Education is a key piece to building a healthy and conscious community. Nutrition education can be incorporated into any subject matter. There’s no doubt that it is beneficial to expose children to various fruits and vegetables and healthy lifestyle choices at an early age. According to Champions for Change, research has shown that eating a colorful variety of fruits and vegetables and getting at least 60 minutes of physical activity daily helps children to maintain a healthy weight and lower risk for serious health problems.

Harvest of the Month aims to increase access, preference and consumption of local and seasonal produce. The primary audience is students of any age, but there are also components included for use with families and communities. The program was originally created by several local school districts in California as part of a broader nutrition education program targeting low-income students, but was launched as a statewide effort in 2005 by the California Department of Public Health.  Harvest of the Month features resources that can be used in a wide variety of settings including schools, daycares and farmers markets, to name a few. These materials include tasting recipes, history, nutrition information, family and community newsletters (in Spanish and English), and activities relating to the featured produce.

Harvest of the Month currently reaches 2,900 students in Del Norte schools each month. The program in Del Norte is supported by the Community Alliance for Family Farmers (CAFF) and sources produce from local growers whenever possible. This creates and builds upon partnerships between growers and the greater community, while creating long-term sustainability. Since the implementation of the program, an increase in consumption of fruits and vegetables over the course of one school year has been recorded by surveying 4th, 5th, and 9th grade students.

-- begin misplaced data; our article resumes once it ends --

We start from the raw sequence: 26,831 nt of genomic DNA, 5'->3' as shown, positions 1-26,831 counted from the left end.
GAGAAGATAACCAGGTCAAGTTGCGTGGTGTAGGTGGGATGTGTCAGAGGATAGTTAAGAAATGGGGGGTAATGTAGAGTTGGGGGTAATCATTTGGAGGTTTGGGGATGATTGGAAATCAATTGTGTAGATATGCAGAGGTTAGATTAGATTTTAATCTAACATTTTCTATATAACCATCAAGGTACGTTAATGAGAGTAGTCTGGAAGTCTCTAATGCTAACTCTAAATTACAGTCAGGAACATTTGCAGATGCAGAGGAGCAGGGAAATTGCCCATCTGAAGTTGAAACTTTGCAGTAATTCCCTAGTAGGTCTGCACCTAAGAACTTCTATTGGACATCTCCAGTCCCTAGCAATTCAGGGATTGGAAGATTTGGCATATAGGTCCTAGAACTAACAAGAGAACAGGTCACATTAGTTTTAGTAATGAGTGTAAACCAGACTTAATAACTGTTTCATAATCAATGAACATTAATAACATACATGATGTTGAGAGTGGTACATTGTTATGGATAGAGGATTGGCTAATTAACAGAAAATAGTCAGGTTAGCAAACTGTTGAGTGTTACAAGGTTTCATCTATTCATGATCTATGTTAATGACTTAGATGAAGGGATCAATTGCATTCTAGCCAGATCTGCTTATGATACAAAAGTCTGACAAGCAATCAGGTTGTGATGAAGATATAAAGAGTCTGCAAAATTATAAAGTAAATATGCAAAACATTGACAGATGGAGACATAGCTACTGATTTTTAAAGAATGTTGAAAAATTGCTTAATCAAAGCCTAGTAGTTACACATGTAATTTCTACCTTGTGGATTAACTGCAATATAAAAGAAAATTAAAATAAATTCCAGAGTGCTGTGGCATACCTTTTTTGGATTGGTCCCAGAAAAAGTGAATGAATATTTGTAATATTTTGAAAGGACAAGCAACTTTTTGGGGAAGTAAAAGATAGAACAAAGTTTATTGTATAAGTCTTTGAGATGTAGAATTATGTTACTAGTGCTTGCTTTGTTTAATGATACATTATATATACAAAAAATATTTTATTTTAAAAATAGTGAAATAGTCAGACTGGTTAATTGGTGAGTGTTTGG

The Harvest of the Month Program was funded in the past by the Network for a Healthy California. However, they have shifted their focus away from schools and these funds are no longer available to support this program. The Community Food Council for DNATL, along with CAFF and the Del Norte County School District, has been committed to ongoing efforts to keep Harvest of the Month in our schools. These efforts have included creating community partnerships, fundraising, exploring alternative funding sources, and spreading the Harvest of the Month message to the whole community.

In addition, the Food Council is working in partnership with SNAP-Ed at the Department of Health and Human Services to implement new Harvest of the Month Programs and expand those that already exist in Home Daycares, Preschools and Head Starts in DNATL. We have created a resource guide for the Harvest of the Month Program that can be used by 0 to 5 providers. The guide includes tasting recipes, educator guides with produce information, physical activity for the classroom, and poems about enjoying seasonal produce. The Food Council recently attended the Child Care Council’s Annual Home Daycare Providers Conference and gave fifty-eight copies of our resource guide to the Home Daycare Providers in DNATL. We are also providing all of the preschool and head start providers with resource guides for the upcoming school year.  One of the goals of the Food Council in the coming year is to support 0 to 5 providers in effectively using these resource guides and being able to more easily incorporate the Harvest of the Month Program into their already packed curriculums.